Something unusual will occur Sunday afternoon at Nationals Park: A pitcher who wasn't on the Opening Day roster will start against the Padres, the first time that's happened this season.
With Tom Gorzelanny going on the 15-day disabled list with left elbow inflammation, the Nationals finally find themselves needing to promote a starter from their farm system. Though a formal announcement wasn't made Saturday, right-hander Yunesky Maya is expected to be recalled from Class AAA Syracuse.
The Nationals had been the majors' lone remaining club to use only five starting pitchers so far this season, a rare display of consistency from a franchise that has seen plenty of rotation turnover through the years.
Never before had the Nationals made it this deep into a season needing only five starters. In fact, they've never made it through a season using less than 11 starters and last season used 14. The fact Livan Hernandez, John Lannan, Jason Marquis, Jordan Zimmermann and Gorzelanny all made it this far without missing a start hasn't been lost on team officials.
"That's big," manager Jim Riggleman said. "That doesn't happen anymore in today's world, unfortunately. Very few teams go weeks, never mind we've gone a couple months, with the same five guys making every start, and going pretty deep in the game every time."
There were no shortage of candidates at Syracuse to replace Gorzelanny in the rotation. Maya (1-4, 3.79 ERA in nine starts) would beat out left-handers Ross Detwiler (3-4, 5.77) and Tom Milone (3-3, 3.78) and right-hander Brad Meyers (6-2, 2.72, 57-to-1 strikeout-to-walk ratio in 10 combined starts between Syracuse and Class AA Harrisburg).
Ultimately, Maya makes the most sense because of his past big-league experience, current spot on the 40-man roster and the fact he can start Sunday on five days' rest.
The Nationals don't expect Gorzelanny's DL stint to be a long one. The left-hander said he experienced no arm issues until Tuesday, when he tried to play catch the day after starting in Milwaukee.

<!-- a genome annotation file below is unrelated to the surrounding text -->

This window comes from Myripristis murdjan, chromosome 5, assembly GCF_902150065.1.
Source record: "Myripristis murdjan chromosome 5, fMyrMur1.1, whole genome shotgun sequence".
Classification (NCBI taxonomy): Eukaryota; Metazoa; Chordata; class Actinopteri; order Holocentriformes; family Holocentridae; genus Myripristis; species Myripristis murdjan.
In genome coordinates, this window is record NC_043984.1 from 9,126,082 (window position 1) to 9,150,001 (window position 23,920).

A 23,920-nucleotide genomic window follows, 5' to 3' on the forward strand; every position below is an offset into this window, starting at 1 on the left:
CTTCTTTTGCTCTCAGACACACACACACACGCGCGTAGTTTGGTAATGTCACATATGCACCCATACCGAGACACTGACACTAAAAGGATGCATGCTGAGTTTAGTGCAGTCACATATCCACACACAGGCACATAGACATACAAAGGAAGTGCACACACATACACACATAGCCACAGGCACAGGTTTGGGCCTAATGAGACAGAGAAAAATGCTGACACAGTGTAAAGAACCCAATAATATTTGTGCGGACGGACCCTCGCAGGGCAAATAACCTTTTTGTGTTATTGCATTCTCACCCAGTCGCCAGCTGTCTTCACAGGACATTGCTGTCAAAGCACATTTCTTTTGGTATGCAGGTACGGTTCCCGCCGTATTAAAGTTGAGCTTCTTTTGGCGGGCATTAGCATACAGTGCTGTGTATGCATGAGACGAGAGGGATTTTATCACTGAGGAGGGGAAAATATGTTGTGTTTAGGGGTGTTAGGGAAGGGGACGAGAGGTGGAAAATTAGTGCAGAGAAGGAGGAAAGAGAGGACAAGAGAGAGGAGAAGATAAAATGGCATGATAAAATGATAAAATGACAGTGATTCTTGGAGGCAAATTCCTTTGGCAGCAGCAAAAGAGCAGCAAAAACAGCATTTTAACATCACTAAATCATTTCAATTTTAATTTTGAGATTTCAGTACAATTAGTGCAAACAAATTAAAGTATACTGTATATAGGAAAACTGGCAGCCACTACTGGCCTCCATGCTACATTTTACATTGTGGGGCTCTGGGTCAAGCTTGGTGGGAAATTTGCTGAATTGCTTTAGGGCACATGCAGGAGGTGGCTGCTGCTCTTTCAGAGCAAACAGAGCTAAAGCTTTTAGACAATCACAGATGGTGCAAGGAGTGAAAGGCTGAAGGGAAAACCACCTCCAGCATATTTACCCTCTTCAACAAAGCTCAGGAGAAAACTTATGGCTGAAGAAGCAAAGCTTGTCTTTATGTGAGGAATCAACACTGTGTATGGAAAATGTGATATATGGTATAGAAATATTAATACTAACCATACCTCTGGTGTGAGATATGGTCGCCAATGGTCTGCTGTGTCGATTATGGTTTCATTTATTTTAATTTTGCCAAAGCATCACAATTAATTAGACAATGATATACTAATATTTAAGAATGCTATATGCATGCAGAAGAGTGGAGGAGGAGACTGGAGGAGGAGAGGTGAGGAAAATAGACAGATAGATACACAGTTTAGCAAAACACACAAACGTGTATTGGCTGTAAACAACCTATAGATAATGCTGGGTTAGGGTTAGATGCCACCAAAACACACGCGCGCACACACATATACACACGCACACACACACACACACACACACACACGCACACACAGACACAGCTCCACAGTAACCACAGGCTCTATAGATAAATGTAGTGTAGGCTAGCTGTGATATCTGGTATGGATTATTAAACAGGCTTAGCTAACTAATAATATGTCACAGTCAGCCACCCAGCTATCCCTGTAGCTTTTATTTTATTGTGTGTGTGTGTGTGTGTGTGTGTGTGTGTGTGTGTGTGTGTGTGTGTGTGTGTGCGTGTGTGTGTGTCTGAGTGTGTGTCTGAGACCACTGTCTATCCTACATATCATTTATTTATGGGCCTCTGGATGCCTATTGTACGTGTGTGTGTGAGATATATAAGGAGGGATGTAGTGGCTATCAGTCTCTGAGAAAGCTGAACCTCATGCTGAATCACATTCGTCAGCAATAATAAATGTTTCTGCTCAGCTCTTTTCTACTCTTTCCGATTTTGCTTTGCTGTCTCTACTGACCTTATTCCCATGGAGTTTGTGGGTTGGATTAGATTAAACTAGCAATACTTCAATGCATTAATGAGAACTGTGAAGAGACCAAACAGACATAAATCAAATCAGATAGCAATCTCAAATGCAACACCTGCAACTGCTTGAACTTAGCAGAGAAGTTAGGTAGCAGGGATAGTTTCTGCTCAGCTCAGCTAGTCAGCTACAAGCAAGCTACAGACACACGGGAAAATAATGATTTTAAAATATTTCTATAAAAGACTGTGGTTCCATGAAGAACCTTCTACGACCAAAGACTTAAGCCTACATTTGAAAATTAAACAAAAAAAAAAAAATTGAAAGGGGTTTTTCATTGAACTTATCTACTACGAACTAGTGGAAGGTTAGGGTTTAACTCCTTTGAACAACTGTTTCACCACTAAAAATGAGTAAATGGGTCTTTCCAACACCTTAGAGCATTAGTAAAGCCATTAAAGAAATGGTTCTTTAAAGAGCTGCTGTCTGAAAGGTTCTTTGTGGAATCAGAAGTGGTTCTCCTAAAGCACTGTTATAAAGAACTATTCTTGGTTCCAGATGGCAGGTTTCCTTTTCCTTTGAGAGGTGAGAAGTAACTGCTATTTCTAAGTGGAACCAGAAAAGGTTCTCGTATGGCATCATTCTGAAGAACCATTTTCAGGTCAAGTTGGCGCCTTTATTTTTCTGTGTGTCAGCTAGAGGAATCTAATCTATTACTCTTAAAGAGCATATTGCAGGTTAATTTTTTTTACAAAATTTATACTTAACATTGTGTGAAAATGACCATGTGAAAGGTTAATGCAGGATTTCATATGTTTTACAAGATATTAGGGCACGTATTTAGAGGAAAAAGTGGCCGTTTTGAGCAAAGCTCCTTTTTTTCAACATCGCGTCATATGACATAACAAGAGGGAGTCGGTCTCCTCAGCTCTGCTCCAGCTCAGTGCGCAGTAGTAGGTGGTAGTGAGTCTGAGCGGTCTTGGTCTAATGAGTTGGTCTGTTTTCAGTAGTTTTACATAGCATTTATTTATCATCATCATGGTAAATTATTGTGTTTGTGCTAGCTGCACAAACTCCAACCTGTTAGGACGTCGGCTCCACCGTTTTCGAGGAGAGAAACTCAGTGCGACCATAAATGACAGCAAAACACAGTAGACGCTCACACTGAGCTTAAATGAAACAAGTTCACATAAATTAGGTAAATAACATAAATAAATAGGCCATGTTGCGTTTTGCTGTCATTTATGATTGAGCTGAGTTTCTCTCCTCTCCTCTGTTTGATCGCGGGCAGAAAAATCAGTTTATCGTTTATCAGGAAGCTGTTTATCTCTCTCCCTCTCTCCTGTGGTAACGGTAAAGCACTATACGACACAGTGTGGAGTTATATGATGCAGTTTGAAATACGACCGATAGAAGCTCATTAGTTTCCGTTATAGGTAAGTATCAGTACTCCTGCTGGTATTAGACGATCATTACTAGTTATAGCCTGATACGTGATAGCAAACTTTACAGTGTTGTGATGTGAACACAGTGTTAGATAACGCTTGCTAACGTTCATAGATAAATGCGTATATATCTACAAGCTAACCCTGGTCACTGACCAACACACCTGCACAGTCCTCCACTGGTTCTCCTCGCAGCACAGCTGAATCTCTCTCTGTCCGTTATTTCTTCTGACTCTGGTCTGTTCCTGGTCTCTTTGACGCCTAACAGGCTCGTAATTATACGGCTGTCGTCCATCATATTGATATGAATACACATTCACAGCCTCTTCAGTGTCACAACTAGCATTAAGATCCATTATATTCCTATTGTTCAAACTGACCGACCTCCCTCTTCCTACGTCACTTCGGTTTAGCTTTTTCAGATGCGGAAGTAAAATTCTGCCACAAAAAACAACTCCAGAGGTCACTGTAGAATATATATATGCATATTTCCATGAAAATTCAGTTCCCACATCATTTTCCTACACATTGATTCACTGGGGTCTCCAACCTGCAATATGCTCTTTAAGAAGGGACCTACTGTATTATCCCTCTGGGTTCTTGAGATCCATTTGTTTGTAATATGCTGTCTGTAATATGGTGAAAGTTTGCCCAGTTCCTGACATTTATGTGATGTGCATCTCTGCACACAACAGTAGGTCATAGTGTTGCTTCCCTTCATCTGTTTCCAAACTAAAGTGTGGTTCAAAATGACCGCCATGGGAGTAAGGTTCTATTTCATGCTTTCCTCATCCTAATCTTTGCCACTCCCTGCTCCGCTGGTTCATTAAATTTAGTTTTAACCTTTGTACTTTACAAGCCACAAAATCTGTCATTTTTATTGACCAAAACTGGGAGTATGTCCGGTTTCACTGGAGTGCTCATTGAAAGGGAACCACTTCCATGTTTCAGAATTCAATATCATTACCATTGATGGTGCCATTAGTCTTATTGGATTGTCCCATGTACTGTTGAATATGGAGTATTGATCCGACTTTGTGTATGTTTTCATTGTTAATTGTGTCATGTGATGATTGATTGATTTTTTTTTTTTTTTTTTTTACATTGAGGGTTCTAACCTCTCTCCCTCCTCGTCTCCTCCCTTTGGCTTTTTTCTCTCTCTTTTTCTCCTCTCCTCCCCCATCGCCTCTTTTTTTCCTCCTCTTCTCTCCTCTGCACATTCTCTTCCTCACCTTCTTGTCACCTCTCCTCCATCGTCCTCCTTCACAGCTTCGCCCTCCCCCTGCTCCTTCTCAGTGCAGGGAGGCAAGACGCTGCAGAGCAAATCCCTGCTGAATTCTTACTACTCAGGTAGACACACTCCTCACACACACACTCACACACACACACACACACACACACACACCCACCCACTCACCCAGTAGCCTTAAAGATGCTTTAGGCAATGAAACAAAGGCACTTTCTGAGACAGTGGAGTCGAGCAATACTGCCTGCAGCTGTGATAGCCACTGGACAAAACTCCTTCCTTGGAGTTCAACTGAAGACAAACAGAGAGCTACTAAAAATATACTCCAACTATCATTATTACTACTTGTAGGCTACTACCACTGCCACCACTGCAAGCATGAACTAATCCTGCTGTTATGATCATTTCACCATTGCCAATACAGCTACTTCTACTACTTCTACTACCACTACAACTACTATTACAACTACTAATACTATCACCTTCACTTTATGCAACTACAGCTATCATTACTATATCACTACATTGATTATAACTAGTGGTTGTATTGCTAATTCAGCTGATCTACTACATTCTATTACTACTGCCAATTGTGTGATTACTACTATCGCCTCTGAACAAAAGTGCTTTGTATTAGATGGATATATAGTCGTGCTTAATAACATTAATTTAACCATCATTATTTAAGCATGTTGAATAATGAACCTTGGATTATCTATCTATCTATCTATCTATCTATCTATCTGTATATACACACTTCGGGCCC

"Just felt more like I hyper-extended my elbow, or one of those things," he said. "Every time I hit the extension point, it was a little sore."
Gorzelanny did throw again Thursday, and though his arm felt better than the previous time, it still wasn't 100 percent. An enhanced MRI revealed no structural damage, only inflammation of the elbow, but the Nationals decided to take the cautious route and put the left-hander on the shelf for two weeks.
Riggleman said the club was planning to give Gorzelanny a break at some point this season, as they did with Zimmermann in skipping over his turn once earlier this month.
"We try to do it with just about everyone anyways," the manager said. "So while he's got a little tenderness, this is the time to do it."
Gorzelanny has dealt with elbow pain before. After a breakthrough 2007 season in which he won 14 games for the Pirates, he returned the following spring having gained weight and reporting soreness in his elbow. He wound up on the DL during spring training with what was termed "minor inflammation" and struggled the entire season.
"I just hid it and said, 'I'm fine, I'll throw,'" he said. "It was a bad decision on my part, and I paid for it for a couple years -- physically for that year, but mentally for the next couple years. It happened again, but I'm a little bit smarter now, a little more of an adult now, just want to take care of it."